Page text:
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1878, Kiev - 1935, Leningrad

Red Cavalry

Circa 1932


For many years, this artwork, painted in 1932, was considered Malevich’s only contribution to the official history of Soviet art, in light of the fact that the artist had fallen out of favor. It was only permitted into the pantheon of Soviet art due to its title, which appears to eulogize the Russian Revolution and the Red Army. Malevich intentionally dated this painting 1918, in the bottom right-hand corner of the canvas, and on the back he wrote: “From the capital of the October Revolution, the Red Cavalry rides to defend the Soviet frontier”.

Despite these grand words, this painting is in fact one of the most desolate and tragic works that Malevich produced during this final stage of his artistic career.

In the composition of this extraordinary artwork we can see a reflection of Malevich’s thoughts on his contemporary reality. In the artist’s own words: “Some leaders invite you to contemplate a spiritual existence, while others incite you to accumulate material goods. And so, their faithful followers begin to march… The flags are changed as frequently as dishcloths, but it is all in vain: our feet remain sweaty, our fingers are still chafed and blistered. The energy of human movement, in the hope of gaining something, is reminiscent of the madmen who rush headlong towards the horizon because they believe they have found the ends of the earth, forgetting that they are already standing on the horizon and do not need to run anywhere”.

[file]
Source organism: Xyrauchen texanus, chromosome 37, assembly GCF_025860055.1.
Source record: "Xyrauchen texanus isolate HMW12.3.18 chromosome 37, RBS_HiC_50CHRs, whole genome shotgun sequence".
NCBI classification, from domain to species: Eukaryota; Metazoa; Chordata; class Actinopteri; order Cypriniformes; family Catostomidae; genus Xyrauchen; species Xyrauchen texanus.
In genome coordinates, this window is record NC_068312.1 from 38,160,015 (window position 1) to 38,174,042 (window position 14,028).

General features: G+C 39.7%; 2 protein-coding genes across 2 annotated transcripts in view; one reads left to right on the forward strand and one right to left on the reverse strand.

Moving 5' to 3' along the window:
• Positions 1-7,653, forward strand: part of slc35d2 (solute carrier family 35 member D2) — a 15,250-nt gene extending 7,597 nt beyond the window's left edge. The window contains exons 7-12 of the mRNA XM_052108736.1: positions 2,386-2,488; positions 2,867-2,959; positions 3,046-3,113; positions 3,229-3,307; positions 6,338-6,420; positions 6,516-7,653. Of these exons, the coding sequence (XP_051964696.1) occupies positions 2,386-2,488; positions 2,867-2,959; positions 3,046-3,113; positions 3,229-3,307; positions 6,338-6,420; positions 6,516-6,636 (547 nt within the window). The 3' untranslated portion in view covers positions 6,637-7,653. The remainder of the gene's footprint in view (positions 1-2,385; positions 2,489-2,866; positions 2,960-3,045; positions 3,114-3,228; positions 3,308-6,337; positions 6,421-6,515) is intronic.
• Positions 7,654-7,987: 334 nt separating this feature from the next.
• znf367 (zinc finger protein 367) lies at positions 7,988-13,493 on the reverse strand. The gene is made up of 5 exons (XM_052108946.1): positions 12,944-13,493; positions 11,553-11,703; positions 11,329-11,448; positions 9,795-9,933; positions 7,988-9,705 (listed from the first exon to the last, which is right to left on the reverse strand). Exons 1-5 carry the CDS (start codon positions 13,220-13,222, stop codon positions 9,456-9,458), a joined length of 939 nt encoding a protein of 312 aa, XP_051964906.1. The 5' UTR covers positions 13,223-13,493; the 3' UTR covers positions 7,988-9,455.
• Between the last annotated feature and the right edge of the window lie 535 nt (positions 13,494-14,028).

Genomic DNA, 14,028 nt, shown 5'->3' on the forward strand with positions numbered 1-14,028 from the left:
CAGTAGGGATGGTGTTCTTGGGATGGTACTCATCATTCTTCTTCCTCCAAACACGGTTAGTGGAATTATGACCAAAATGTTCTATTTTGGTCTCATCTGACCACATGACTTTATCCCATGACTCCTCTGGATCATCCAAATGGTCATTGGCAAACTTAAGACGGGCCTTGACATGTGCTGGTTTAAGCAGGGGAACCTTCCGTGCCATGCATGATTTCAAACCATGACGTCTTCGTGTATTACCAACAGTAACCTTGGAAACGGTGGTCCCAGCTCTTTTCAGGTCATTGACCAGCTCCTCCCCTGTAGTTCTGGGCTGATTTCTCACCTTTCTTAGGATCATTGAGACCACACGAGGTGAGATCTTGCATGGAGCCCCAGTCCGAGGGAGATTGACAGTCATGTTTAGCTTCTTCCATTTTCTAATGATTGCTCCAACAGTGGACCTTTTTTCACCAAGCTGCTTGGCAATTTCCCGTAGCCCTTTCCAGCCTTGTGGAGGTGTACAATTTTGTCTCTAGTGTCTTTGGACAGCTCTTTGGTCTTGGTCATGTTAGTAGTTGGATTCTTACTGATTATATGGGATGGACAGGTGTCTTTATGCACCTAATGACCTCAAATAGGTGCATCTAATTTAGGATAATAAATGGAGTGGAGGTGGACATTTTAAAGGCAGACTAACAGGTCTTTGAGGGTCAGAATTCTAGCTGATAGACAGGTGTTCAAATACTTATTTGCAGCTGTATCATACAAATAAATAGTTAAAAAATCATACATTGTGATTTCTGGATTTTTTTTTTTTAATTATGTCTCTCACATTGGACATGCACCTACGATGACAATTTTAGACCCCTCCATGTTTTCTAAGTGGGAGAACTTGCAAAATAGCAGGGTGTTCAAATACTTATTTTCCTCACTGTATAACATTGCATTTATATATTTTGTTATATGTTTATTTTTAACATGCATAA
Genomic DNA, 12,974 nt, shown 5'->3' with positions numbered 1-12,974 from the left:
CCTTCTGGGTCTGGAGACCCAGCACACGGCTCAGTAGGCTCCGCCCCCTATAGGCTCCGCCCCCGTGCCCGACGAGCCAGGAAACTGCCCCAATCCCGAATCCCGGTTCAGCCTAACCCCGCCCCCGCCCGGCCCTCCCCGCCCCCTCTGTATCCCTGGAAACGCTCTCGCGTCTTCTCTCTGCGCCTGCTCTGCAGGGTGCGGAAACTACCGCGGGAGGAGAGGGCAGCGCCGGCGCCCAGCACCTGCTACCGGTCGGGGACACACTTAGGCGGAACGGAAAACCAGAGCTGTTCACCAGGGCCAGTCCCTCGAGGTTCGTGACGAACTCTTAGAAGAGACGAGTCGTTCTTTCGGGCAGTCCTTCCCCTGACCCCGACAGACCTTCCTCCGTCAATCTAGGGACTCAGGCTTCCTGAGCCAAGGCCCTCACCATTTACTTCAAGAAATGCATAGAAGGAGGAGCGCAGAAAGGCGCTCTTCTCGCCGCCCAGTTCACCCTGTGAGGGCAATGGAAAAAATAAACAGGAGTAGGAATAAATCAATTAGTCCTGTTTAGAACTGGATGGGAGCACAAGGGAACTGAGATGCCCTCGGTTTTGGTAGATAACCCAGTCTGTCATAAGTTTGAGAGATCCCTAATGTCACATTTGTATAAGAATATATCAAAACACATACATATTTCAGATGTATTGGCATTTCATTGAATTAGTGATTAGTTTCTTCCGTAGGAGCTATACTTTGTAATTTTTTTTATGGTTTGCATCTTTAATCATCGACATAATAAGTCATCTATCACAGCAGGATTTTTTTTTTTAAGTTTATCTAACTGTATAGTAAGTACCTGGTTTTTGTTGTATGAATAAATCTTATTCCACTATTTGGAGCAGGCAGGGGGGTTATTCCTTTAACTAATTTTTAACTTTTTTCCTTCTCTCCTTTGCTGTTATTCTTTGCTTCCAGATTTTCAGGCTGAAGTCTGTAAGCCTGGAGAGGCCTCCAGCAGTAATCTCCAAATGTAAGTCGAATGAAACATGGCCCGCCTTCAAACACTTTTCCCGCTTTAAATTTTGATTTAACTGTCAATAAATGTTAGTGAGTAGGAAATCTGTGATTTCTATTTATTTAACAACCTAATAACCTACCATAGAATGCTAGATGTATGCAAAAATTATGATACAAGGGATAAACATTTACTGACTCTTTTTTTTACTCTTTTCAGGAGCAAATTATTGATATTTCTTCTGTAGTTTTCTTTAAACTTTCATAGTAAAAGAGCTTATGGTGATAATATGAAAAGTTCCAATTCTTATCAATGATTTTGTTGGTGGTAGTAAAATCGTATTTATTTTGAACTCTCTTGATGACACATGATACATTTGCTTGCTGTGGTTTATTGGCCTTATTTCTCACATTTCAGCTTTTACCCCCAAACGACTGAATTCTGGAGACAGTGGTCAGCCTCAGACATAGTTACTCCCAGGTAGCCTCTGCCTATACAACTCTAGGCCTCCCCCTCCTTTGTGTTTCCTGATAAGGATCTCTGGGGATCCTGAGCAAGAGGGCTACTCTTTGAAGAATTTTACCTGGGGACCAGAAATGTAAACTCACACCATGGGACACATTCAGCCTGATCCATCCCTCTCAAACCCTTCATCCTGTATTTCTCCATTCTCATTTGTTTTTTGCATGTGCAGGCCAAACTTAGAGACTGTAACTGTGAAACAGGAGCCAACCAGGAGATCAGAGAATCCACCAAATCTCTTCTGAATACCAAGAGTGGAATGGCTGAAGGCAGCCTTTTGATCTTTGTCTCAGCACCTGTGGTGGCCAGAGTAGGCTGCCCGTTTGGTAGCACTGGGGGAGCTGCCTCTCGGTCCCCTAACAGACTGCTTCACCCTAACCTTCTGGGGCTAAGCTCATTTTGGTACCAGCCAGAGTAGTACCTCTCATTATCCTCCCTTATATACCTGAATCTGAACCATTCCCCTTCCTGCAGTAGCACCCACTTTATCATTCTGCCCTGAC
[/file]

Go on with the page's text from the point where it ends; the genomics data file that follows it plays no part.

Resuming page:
In this painting, the revolutionary horsemen, whipped by an unseen force and almost lost in the empty, eternal space, race across the land under a host of red flags. The small red silhouettes almost melt away between the Suprematist bands of pure color. Their movement is frantic, useless and absurd, as their journey is endless and the sky and the earth are indifferent to the coming and going of human beings. Ultimately, the Promised Land has never, and will never, exist.


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